Classical quantity theories, Macroeconomics

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Classical Quantity Theories

Quantity theories have had a long history and a widespread use in economics. As originally formulated these were not explicitly designed as theories of demand for money but can be so interpreted.

The theory of demand for money has been derived from the 'equation of exchange' developed by Irving Fisher. Equation of exchange holds that the total amount spent by buyers equals the total amount received by seller. To state it mathematically,

MV = PQ = Y . . . .(A5.1)

M = Stock of money. It is simply the money supply i.e. total amount of money available in the economy.

V = Velocity. Velocity is the rate at which money moves as it carries out its functions. It is the number of times an average rupee changes hands during a period of time.

Or, in other words, it is the average number of times per year that each rupee of M is spent for output. For example, let us say that the following transactions took place during a year - Mr. A spends Rs.100 for a wrist watch. The shop owner uses it to pay wages to his clerk. The clerk pays Rs.100 towards his son's school fees. Thus, Mr. A's original Rs.100 has changed hands three times. Its velocity in terms of transactions is 3

        P       =       Price. It is the average price per unit of output or the price level of output.

         Q       =       Real output of goods and services.

         Y       =       PQ = GNP at current prices.

Thus, P x Q is simply the money value of all goods and services produced and sold. The right-hand side of the equation of exchange is simply the real flow (i.e. flow of goods and services), measured in money terms. The left-hand side is the money flow.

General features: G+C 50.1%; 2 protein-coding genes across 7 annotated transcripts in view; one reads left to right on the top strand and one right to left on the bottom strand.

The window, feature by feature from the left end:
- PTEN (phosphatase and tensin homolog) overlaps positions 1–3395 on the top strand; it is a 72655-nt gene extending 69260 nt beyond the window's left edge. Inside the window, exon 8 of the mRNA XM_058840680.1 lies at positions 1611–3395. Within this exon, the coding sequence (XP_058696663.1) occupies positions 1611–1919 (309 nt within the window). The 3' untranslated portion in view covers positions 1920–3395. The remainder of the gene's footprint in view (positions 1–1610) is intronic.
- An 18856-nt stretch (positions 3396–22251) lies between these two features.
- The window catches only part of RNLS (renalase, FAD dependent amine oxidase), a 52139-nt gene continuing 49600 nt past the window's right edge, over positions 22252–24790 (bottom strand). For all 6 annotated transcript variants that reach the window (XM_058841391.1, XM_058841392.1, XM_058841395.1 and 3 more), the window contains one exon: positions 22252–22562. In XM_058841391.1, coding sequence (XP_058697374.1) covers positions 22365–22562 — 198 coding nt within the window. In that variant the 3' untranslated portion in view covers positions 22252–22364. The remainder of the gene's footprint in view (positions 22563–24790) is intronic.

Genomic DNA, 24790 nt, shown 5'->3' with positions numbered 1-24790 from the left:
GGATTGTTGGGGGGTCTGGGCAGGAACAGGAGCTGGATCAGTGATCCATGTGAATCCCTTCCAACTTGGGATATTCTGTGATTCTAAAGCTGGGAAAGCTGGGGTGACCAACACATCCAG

If Money Stock (i.e. M3) is Rs.9,000 crore and each rupee averaged 3 trips around the circle each year, then the money flow would be Rs.9000 x 3 i.e. Rs.27,000 crore. Flow of goods and services (or GNP) would also be Rs.27,000 crore.

The other technique used to express the linkage between the stock of money and the flow of money expenditures is theCambridge approach which states that

M = kPQ = kY                                                                                               .....(A5.2)


M, P and Q are defined as in equation (1);

and k = The fraction of Y or PQ that the community holds in the form of money balances.

Like, the Fisher equation, the Cambridge equation is only an identity where k is the reciprocal of V i.e. k = 1/V or V = 1/k.

The quantity theories can be transformed into a demand for money framework by denoting the quantity of money demand by MD and money supply by MS. The demand for money equations will be as under -

         MD = 1/V PQ = 1/V Y = MS                      . . . . .(1)

         MD = kPQ = kY = MS                              . . . . .(2)

In equilibrium, quantity of money demanded must equal the quantity of money supplied. From the equations it is clear that the amount demanded is a proportion of PQ or Y or GNP. Suppose if GNP is Rs.27,000 crore and the velocity is 3 then desired cash holdings will be 1/3 of GNP (i.e. Rs.27,000 crore). Thus, the amount demanded will be Rs.9,000 crore.

Figure 1 illustrates the demand for money. The horizontal axis shows GNP in thousand crore rupees and the vertical axis the amount of money demanded. The demand curve has a slope of k =  1/V = 1/3. If V = 3, then for an increase in GNP of Rs.27,000 crore, the amount of money demanded will be Rs.9,000 crore. If GNP increases to Rs.30,000 crore, the amount demanded will increase to Rs.10,000 crore. Thus, the amount of money demanded is directly related to the spending involved in GNP.

Figure 1: Demand for Money

1577_demand for money.png

Both the quantity theories considered V and k to be relatively stable. In their view V and k were determined by institutional considerations such as credit practices among various firms or between firms and households, and by technological factors such as the nature of communications which they felt will change slowly over time. As such they regarded V and k as relatively constant.